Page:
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    Movie Review

    In ‘Fidelio,’ a cargo ship carries unusual cargo

    Ariane Labed stars in “Fidelio: Alice’s Odyssey.”
    First Run Features
    Ariane Labed stars in “Fidelio: Alice’s Odyssey.”

    Old sailor’s lore says it’s bad luck to have a woman or a corpse on board a ship. And when your captain turns out to be your ex-boyfriend, batten down the hatches! A storm is brewing.

    So goes the engaging scenario of Lucie Borleteau’s “Fidelio: Alice’s Odyssey.” As far as modern seafaring odysseys go, it spends a lot of time in the doldrums. Modern-day commercial seafaring has not inspired many memorable movies — only Alain Tanner’s “In the White City” (1983) and “Captain Phillips” (2013) come to mind. Borleteau’s resembles Tanner’s masterpiece in its slow pacing and occasional striking image, but when it comes to compelling characters and deep themes it runs adrift.

    One such striking image occurs at the beginning: Alice (Ariane Labed, who has the angular intensity of Charlotte Gainsbourg), shot from high above, swims naked like a water nymph. Her boyfriend, Felix (Anders Danielsen Lie), watches entranced. But their idyll is short lived: In a bit of clever gender role twisting, it’s Alice who heads off to sea and sad Felix remains behind waiting.


    Aboard the cargo ship Fidelio, wearing overalls and lugging a monkey wrench, she works in an engine room reminiscent of “Das Boot.” Sometimes she stares at the blank face of the sea, perhaps pondering the virtue alluded to by the ship’s name. But Gaël (Melvil Poupaud), the ship’s captain and her former lover, is an unavoidable presence, and she’s sorely tempted to stray. So she writes besotted e-mails to her boyfriend. She masturbates. And she drinks and carouses with the rest of the crew, just like one of the guys. In fact, despite being torn between two men, being part of the crew seems to be what Alice really wants. That wish to join the company of men makes her relationship with the captain even more difficult, though no more interesting.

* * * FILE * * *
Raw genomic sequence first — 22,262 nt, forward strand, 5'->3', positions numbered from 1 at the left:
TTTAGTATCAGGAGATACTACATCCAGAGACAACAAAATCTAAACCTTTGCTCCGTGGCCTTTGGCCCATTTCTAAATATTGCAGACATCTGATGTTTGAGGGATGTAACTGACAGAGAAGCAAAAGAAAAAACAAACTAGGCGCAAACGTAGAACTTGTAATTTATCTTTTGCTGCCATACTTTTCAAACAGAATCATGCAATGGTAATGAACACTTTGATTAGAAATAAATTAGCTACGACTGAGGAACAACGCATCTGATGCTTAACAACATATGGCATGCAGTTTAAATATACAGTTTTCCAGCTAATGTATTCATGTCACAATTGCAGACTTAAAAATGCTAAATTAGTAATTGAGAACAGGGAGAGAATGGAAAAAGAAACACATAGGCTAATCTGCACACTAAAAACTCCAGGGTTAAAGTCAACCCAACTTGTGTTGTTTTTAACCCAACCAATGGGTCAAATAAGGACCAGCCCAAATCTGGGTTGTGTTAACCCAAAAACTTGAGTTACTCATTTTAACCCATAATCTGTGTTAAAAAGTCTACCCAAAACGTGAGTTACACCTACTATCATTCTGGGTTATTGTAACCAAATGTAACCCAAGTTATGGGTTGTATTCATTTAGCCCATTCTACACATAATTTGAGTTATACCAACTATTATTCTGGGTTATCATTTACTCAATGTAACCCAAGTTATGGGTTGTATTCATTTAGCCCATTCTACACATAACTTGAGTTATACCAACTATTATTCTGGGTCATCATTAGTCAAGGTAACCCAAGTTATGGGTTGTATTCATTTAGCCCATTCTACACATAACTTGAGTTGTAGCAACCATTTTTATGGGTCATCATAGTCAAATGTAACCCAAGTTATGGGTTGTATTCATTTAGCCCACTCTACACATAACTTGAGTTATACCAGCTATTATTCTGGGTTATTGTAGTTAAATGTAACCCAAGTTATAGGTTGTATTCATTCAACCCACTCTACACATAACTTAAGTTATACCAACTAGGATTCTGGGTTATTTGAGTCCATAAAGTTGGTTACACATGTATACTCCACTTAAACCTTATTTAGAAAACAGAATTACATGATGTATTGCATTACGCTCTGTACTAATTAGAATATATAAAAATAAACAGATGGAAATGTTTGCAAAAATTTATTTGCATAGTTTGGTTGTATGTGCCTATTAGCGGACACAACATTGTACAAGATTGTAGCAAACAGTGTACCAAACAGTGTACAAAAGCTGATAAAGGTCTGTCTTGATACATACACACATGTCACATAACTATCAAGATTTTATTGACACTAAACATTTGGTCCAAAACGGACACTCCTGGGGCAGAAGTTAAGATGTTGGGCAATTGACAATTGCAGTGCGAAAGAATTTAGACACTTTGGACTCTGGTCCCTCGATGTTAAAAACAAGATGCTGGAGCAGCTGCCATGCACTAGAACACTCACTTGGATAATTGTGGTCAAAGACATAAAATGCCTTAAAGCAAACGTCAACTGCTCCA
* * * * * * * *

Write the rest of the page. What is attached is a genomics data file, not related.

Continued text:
Instead, the diary of the dead guy in the freezer, which Alice steals and reads, is more compelling. Written like the voice-over of a very existential French film of the ’60s, the diary’s descriptions of ennui and loneliness make Alice’s fretting about whom to sleep with seem frivolous. This Odyssey sails in shallow waters.

    Peter Keough can be reached at